Nedarim - Daf 73
- Can a deaf husband revoke his wife’s nedarim?
Rami bar Chama inquired: חרש מהו שיפר לאשתו – Can a deaf man revoke nedarim of his wife? He explained, that if you will conclude regarding the inquiry of the previous Daf that one does not need to hear his wife’s nedarim to revoke them, perhaps that is only because he is capable of hearing them, but someone deaf, who is incapable of hearing them, might not be able to revoke them. This is based on a principle taught by Rebbe Zeira: כל הראוי לבילה אין בילה מעכבת בו – Any [minchah] which is fit for mixing, the mixing is not critical to it (and even if it is not mixed, the minchah is valid),וכל שאין ראוי לבילה בילה מעכבת בו – and any [minchah] which is not fit for mixing, the mixing is critical and the lack of mixing invalidates the minchah. Or do we say that the Torah did not intend the husband’s hearing as a requirement at all? Rava brought a Baraisa that explicitly excludes a deaf person from revoking his wife’s nedarim.
- Can a man can revoke nedarim of two wives simultaneously?
The Gemara asks: בעל מהו שיפר לשתי נשיו בבת אחת – Can a husband revoke nedarim of two wives simultaneously? "אותה" דוקא או לאו דוקא – Is the word “her” in the passuk of hafarah meant specifically, to only allow hafarah of one wife at a time, or not? The Ran adds that the same question can be posed about a father revoking his daughters’ nedarim. The Gemara resolves the inquiry from a Baraisa about a sotah: אין משקין שתי סוטות כאחת – We do not give two sotahs to drink at once, מפני שלבה גס בחבירתה – because her heart is encouraged by her friend. Meaning, a possibly guilty sotah will be encouraged to insist on her innocence when she sees her innocent friend stand fast in her own denial. Rebbe Yehudah says this is not the reason, rather it is a Scriptural decree from the passuk, saying “"והשקה אותה – “and he shall give her to drink,” implying her alone and not two. The Ran says, based on Sotah 8a, that both Tannaim agree to the derashah, but disagree to its reasoning and parameters. Thus, the Gemara proves that the word “her” is intended specifically, and one cannot revoke two wives’ nedarim at once.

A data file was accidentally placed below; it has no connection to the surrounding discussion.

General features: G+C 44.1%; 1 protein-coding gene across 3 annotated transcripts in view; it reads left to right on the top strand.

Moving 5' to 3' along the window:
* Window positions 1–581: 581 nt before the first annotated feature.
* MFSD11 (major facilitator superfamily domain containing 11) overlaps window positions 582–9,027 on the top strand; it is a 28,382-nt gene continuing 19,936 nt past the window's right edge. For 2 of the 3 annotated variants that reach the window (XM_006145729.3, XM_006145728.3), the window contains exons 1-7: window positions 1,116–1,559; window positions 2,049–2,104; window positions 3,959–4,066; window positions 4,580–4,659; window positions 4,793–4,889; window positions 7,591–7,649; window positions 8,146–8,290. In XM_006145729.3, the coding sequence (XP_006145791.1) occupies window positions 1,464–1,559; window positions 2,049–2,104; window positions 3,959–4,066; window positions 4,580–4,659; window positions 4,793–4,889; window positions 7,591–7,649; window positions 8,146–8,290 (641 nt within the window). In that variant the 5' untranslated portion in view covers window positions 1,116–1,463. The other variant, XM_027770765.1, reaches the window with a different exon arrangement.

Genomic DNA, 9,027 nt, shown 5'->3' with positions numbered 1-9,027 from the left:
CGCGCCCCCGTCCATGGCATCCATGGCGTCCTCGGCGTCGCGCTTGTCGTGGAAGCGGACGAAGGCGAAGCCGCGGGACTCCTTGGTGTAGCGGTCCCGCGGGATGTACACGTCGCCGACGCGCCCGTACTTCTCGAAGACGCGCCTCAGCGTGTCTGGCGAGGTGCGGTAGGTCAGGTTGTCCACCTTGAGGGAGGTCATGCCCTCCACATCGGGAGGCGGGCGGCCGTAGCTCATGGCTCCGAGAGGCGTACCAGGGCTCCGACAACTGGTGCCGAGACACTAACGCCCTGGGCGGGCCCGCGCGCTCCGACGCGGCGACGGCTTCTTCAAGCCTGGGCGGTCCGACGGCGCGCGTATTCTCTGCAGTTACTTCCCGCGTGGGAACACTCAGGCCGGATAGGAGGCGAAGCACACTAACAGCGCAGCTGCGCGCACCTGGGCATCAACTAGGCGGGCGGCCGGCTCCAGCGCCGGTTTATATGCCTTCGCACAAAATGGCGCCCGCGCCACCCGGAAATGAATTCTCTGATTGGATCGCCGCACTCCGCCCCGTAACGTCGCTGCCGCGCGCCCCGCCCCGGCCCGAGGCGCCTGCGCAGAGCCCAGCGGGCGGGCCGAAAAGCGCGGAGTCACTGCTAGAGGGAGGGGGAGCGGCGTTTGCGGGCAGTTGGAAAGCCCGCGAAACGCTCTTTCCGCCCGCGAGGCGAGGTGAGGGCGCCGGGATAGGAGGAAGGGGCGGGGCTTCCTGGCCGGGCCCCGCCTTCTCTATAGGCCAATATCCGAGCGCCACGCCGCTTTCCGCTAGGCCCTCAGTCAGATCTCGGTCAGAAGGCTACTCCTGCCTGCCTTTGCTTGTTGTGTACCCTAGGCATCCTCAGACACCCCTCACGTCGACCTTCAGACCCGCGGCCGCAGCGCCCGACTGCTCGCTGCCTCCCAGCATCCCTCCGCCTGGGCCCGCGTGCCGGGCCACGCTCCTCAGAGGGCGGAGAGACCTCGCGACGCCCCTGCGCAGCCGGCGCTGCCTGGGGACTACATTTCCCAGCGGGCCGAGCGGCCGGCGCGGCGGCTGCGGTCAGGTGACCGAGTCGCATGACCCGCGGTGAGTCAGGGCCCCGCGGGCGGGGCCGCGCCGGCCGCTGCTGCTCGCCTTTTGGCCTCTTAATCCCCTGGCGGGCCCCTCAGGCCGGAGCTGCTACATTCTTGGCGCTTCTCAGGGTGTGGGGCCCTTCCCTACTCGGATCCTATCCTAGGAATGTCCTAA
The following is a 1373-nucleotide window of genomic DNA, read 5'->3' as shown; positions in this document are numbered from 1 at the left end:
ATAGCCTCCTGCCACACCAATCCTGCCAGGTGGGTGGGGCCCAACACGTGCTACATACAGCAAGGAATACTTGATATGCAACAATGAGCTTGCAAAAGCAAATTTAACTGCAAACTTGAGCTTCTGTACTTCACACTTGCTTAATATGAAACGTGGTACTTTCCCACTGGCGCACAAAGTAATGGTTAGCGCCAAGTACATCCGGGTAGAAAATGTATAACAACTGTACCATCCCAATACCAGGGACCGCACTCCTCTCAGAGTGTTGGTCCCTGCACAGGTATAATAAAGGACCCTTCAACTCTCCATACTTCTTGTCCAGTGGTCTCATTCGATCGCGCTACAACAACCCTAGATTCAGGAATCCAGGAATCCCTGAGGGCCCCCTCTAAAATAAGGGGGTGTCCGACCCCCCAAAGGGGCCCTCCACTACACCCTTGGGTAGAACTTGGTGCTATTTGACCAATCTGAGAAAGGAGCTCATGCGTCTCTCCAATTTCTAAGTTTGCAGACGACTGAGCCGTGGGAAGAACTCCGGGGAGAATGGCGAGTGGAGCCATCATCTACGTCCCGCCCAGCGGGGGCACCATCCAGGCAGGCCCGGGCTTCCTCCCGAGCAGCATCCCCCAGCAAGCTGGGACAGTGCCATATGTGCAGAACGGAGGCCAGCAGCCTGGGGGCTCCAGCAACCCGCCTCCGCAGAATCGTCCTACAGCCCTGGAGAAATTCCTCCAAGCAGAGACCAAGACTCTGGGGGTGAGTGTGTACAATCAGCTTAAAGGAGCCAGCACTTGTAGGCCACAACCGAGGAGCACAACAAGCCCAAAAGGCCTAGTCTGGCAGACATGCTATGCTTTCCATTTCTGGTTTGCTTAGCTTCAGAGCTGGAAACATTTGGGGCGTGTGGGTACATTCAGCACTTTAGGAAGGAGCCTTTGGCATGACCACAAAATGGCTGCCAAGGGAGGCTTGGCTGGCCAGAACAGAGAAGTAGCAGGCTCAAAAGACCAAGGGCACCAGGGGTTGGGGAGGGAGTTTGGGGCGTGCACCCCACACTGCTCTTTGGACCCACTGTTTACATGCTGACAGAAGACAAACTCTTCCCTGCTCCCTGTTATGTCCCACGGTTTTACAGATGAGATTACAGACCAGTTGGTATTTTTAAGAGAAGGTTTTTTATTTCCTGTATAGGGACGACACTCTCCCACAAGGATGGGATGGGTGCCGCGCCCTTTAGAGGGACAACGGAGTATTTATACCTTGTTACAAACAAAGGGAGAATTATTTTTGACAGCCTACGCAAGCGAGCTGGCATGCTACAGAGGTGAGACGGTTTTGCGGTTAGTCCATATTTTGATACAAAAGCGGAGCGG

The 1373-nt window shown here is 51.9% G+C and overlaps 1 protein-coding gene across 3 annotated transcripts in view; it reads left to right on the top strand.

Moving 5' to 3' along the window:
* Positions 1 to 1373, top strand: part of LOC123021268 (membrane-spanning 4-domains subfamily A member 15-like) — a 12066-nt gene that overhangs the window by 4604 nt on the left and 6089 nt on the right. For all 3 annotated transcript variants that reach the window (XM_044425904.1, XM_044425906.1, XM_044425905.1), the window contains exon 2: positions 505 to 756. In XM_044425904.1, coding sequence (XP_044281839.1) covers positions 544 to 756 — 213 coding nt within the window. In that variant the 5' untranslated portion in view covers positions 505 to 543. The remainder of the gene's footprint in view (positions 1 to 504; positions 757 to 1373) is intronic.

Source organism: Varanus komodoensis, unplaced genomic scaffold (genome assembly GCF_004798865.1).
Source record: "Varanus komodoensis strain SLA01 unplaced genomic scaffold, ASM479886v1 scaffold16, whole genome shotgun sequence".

- Machlokes about revoking an arusah’s nedarim after the appointed time of nisuin
The next Mishnah speaks about an arusah who has reached the time by which nisuin was supposed to be performed, and the husband must support her as if she were a nesuah. Rebbe Eliezer says: הואיל ובעלה חייב במזונותיה יפר – Since her husband is obligated in her support, he can revoke her nedarim. The Chochomim hold that he cannot revoke nedarim until she enters his domain with actual nisuin.
Rabbah posits that Rebbe Eliezer’s opinion reflects that of the משנה ראשונה – the initial teaching, which ruled that after the appointed time of nisuin passes, the arusah of a Kohen may eat terumah. Mid’Oraysa, even an arusah of a Kohen may eat terumah, but the Rabbonon forbade it for one of two concerns discussed in Kesubos 57b, which are diminished when the time for nisuin passes. Both opinions seem to treat an arusah supported by the husband as somewhat like a nesuah. Abaye says they may not be the same, because the Mishnah Rishonah was only discussing a Rabbinic concern (as above), and nedarim is a d’Oraysa issue. Rebbe Eliezer’s opinion, on the other hand, may be based on the principle of Rav Pinchas in the name of Rava: כל הנודרת על דעת בעלה היא נודרת – Anyone who vows, vows according to the will of her husband. Thus, because he supports her, even though she is not truly a nesuah, he may revoke her nedarim because she subjects her nedarim to his decision.